Some might be surprised that ‘American Graffiti’ was directed by George Lucas and produced by Francis Ford Coppola. The 1962 coming of age story features a rocking soundtrack, crazy adolescent love, and rockin’ cars. It’s about being a teen in the “good old days” of America. Starring Harrison Ford, Richard Dreyfuss, Ron Howard, Suzanne Somers, Cindy Williams and radio DJ Wolfman Jack, the nostalgic foray hit theaters in 1973. It was nominated for five Oscars.
‘American Graffiti’ highlighted a fleet of vintage cars. Most viewers remember the 1932 Ford Coupe and the white 1958 Chevy Impala. But there was also a 1956 Ford Thunderbird and a cherry red 1951 Mercury Coupe. Memorably, Bob Falfa (Harrison Ford) drag races a ’55 Chevy sedan in the final match against a yellow Deuce Coupe.
This action-thriller road flick is about a dude who wants to race cross country to win a bet. He loves speed and the drug too. His gig is to deliver a supercharged Dodge Challenger Race and Track 440 from Denver to S.F. as fast as he can.
'Vanishing Point' stars Barry Newman, Cleavon Little, and Dean Jagger. Kowalski (Newman), a Vietnam vet, a former race car driver, and a dishonorably discharged police officer, is relentlessly pursued by two cops. He gets some help from a radio station DJ and hippie biker named Angel. On the way, Kowalski also gets propositioned to race a Jaguar E-Type roadster. You know who wins. (The maniac in the Challenger.) It’s a rock and roll movie.
They should not have picked up that hitch-hiking sociopath, but then there wouldn't be a movie. Based on a true story, 'The Hitch-Hiker' is a 1953 oldie starring Edmund O’Brien and Frank Lovejoy on the road, and William Tallman as the murderous fugitive. Directed by Ida Lupino, a prominent British filmmaker, this movie was the first film noir by a woman.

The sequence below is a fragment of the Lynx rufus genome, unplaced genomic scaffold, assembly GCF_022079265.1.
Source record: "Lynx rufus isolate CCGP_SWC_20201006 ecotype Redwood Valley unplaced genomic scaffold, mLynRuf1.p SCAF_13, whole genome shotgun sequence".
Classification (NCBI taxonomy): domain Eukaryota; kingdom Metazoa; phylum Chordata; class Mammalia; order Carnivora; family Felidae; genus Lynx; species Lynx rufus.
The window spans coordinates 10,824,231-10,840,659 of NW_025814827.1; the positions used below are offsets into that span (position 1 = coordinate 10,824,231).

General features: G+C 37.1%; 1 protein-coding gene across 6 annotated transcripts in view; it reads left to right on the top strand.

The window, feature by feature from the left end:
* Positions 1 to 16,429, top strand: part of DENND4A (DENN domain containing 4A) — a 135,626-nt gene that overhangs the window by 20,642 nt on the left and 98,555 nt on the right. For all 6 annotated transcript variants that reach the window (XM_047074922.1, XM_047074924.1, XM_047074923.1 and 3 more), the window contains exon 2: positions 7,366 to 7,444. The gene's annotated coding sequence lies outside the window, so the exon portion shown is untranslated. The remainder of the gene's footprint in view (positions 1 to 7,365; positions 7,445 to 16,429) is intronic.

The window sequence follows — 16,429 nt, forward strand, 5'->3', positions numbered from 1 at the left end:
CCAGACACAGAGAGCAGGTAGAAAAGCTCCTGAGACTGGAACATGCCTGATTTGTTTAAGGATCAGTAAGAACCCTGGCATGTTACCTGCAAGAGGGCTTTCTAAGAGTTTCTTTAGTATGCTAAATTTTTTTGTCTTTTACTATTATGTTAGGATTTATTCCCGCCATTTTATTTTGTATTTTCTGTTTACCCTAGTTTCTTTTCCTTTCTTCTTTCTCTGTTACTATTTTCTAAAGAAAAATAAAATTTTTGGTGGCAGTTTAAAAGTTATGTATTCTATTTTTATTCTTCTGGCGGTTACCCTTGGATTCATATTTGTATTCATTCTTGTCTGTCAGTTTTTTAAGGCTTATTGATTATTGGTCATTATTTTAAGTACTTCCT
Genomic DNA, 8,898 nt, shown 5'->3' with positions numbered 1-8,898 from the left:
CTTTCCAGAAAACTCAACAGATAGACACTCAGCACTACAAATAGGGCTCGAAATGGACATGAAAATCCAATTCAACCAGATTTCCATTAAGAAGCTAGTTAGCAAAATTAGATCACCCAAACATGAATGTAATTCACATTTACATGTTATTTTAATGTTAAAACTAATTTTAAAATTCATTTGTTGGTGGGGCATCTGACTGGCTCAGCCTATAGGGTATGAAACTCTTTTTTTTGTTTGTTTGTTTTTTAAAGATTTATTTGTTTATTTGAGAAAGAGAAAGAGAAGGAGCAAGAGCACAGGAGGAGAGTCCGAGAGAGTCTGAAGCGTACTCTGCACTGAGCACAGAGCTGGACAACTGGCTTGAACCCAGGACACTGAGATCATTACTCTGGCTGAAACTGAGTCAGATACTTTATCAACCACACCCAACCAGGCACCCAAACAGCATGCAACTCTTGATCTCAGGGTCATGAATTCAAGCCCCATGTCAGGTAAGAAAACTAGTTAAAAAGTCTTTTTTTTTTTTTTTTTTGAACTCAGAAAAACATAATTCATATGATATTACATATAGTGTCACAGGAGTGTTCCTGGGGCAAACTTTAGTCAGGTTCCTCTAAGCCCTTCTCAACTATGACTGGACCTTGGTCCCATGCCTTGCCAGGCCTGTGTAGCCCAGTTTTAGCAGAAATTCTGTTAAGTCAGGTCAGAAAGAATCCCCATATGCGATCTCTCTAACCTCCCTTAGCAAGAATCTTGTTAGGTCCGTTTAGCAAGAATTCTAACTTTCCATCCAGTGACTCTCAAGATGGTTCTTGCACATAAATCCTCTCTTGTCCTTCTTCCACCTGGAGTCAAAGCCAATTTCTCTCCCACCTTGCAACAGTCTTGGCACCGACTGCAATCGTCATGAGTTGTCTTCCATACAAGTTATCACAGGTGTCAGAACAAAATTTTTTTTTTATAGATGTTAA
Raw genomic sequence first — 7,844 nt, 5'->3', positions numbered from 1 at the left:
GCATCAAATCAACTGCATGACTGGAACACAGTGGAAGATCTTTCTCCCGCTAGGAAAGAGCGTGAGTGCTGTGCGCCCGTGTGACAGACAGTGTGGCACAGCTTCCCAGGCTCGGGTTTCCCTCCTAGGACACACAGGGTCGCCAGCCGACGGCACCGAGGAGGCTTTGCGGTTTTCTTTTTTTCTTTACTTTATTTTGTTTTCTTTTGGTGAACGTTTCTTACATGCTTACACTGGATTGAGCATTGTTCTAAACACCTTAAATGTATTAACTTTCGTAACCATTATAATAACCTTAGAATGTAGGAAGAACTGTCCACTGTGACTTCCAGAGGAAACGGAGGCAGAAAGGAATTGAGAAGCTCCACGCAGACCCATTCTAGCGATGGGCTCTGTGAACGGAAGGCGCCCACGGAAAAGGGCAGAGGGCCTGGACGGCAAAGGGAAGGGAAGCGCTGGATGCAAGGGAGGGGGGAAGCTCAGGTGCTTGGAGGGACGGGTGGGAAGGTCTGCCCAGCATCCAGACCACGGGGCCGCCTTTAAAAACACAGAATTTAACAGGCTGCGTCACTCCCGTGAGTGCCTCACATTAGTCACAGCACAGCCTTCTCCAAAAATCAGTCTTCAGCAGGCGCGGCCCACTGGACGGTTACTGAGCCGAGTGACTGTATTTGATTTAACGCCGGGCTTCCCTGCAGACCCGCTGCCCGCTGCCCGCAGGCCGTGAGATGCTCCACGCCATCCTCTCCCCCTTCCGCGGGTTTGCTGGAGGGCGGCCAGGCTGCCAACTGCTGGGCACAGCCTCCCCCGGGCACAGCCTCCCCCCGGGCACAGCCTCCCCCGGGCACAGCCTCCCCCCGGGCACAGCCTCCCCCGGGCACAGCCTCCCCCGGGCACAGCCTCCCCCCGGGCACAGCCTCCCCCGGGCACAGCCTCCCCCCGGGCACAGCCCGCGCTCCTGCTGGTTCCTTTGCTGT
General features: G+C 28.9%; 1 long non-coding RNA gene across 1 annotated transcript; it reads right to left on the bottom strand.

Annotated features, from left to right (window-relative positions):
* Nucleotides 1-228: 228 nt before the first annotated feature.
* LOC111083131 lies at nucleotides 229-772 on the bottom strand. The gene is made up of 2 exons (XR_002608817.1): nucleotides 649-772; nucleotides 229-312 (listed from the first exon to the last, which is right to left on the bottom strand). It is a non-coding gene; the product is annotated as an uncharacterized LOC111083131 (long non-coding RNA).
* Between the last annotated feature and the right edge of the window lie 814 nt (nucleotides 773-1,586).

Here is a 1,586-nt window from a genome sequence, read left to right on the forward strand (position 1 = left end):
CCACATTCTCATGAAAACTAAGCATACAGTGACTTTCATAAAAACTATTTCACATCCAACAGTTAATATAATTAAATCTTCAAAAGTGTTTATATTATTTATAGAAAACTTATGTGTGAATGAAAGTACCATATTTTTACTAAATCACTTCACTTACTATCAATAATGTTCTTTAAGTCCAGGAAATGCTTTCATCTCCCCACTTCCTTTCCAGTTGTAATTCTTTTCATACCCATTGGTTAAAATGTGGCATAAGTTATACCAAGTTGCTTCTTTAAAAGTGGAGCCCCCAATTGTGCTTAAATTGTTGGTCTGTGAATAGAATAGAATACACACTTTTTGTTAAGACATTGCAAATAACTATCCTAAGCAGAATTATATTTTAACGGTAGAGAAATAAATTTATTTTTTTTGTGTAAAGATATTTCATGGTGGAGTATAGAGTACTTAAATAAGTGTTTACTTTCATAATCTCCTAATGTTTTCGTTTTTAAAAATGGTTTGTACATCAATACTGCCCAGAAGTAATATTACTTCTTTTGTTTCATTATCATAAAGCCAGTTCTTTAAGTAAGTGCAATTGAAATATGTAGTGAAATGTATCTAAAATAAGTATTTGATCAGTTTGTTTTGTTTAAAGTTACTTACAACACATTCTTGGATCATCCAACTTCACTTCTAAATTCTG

The entirety of the film takes place inside of a generic car. The two men are off to a fishing expedition when they made the fatal mistake of giving the wanted murderer a lift. The hitchhiker is a psychopathic misanthrope wanted for murder in several states. The character was inspired by William Cook, who was ultimately executed at San Quentin for his long list of horrific murders.
'Duel', as fate would have it, is Steve Spielberg’s first movie. Before 'Jaws' and 'E.T.', there was this TV movie suspense thriller about a car and semi-truck dueling it out on the open highway. Dennis Weaver played the unsuspecting motorist who found himself pursued in murderous contempt by a deranged truck driver. Universal Studios wanted to show the movie at theaters, so they added some scenes and edited it into a 1972 theatrical release. The movie became Spielberg’s break out film.
David Mann (Weaver), cruising his Plymouth Valiant, minding his own business, notices the 1955 Peterbilt truck tailgating him. Then it gets scary. Just picture the Peterbilt as a great white shark with gaping jaws coming after you, then you’ll get a sense of the suspense in 'Duel'. It’s a chase to the death.
The Italian Job
Streets of LA and canals of Venice were shut down to shoot chase scenes for the American action-adventure heist film 'The Italian Job'. According to director F. Gary Gray, the 2003 movie pays homage to the 1969 British original of the same name. A fun cast of Mark Wahlberg, Charlize Theron, Donald Sutherland, Jason Statham, Seth Green and Edward Norton enliven the story of lifelong wealthy criminals and their caper of vengeance. Mos Def is even onboard, contributing to the clever and funny parts.
When Stella’s (Charlize Theron) mob boss dad gets killed by an act of betrayal, a band of high-class criminals work together on a revenge heist. Stella is dragged into their plans, which adds some wild chase scenes in her shiny red Mini Cooper. It is the perfect size for tight alleyways and narrow streets. The playful story shifts from Venice to LA. Three more Minis jump in the action, a nod of authenticity to 'The Italian Job' (1969). Also making an appearance is an Aston Martin DB4 and a Lamborghini Miura.